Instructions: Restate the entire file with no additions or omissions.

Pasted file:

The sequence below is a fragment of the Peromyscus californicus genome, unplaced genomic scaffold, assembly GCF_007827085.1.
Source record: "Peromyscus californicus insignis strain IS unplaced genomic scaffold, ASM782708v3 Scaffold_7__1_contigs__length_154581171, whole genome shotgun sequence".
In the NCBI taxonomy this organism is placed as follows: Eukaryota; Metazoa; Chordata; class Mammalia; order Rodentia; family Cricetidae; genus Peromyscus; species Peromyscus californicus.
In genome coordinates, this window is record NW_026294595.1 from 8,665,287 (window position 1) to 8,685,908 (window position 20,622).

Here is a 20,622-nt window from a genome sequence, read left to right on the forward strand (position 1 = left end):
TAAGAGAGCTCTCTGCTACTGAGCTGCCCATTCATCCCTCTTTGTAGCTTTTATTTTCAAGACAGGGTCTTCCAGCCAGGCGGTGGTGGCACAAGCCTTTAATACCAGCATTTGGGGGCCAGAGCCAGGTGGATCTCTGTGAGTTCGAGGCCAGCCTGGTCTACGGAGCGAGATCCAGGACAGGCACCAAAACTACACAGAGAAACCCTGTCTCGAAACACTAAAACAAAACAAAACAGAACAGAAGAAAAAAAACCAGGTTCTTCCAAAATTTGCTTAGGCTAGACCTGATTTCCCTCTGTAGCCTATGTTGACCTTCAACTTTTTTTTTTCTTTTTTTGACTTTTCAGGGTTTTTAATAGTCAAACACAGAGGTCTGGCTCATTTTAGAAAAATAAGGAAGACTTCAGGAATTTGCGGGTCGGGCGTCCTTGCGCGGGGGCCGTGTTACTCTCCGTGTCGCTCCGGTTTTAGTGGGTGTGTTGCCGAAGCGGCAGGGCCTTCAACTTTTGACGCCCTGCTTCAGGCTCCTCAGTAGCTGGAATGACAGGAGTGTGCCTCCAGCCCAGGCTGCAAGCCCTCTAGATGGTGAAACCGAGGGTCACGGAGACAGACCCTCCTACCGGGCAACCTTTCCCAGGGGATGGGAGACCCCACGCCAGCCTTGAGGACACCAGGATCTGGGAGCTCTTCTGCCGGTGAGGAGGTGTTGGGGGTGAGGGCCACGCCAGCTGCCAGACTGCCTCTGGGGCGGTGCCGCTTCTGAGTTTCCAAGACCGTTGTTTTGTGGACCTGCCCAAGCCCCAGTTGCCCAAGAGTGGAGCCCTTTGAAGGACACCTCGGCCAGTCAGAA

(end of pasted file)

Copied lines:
The sequence below is a fragment of the Peromyscus californicus genome, unplaced genomic scaffold, assembly GCF_007827085.1.
Source record: "Peromyscus californicus insignis strain IS unplaced genomic scaffold, ASM782708v3 Scaffold_7__1_contigs__length_154581171, whole genome shotgun sequence".
In the NCBI taxonomy this organism is placed as follows: Eukaryota; Metazoa; Chordata; class Mammalia; order Rodentia; family Cricetidae; genus Peromyscus; species Peromyscus californicus.
In genome coordinates, this window is record NW_026294595.1 from 8,665,287 (window position 1) to 8,685,908 (window position 20,622).

Here is a 20,622-nt window from a genome sequence, read left to right on the forward strand (position 1 = left end):
TAAGAGAGCTCTCTGCTACTGAGCTGCCCATTCATCCCTCTTTGTAGCTTTTATTTTCAAGACAGGGTCTTCCAGCCAGGCGGTGGTGGCACAAGCCTTTAATACCAGCATTTGGGGGCCAGAGCCAGGTGGATCTCTGTGAGTTCGAGGCCAGCCTGGTCTACGGAGCGAGATCCAGGACAGGCACCAAAACTACACAGAGAAACCCTGTCTCGAAACACTAAAACAAAACAAAACAGAACAGAAGAAAAAAAACCAGGTTCTTCCAAAATTTGCTTAGGCTAGACCTGATTTCCCTCTGTAGCCTATGTTGACCTTCAACTTTTTTTTTTCTTTTTTTGACTTTTCAGGGTTTTTAATAGTCAAACACAGAGGTCTGGCTCATTTTAGAAAAATAAGGAAGACTTCAGGAATTTGCGGGTCGGGCGTCCTTGCGCGGGGGCCGTGTTACTCTCCGTGTCGCTCCGGTTTTAGTGGGTGTGTTGCCGAAGCGGCAGGGCCTTCAACTTTTGACGCCCTGCTTCAGGCTCCTCAGTAGCTGGAATGACAGGAGTGTGCCTCCAGCCCAGGCTGCAAGCCCTCTAGATGGTGAAACCGAGGGTCACGGAGACAGACCCTCCTACCGGGCAACCTTTCCCAGGGGATGGGAGACCCCACGCCAGCCTTGAGGACACCAGGATCTGGGAGCTCTTCTGCCGGTGAGGAGGTGTTGGGGGTGAGGGCCACGCCAGCTGCCAGACTGCCTCTGGGGCGGTGCCGCTTCTGAGTTTCCAAGACCGTTGTTTTGTGGACCTGCCCAAGCCCCAGTTGCCCAAGAGTGGAGCCCTTTGAAGGACACCTCGGCCAGTCAGAA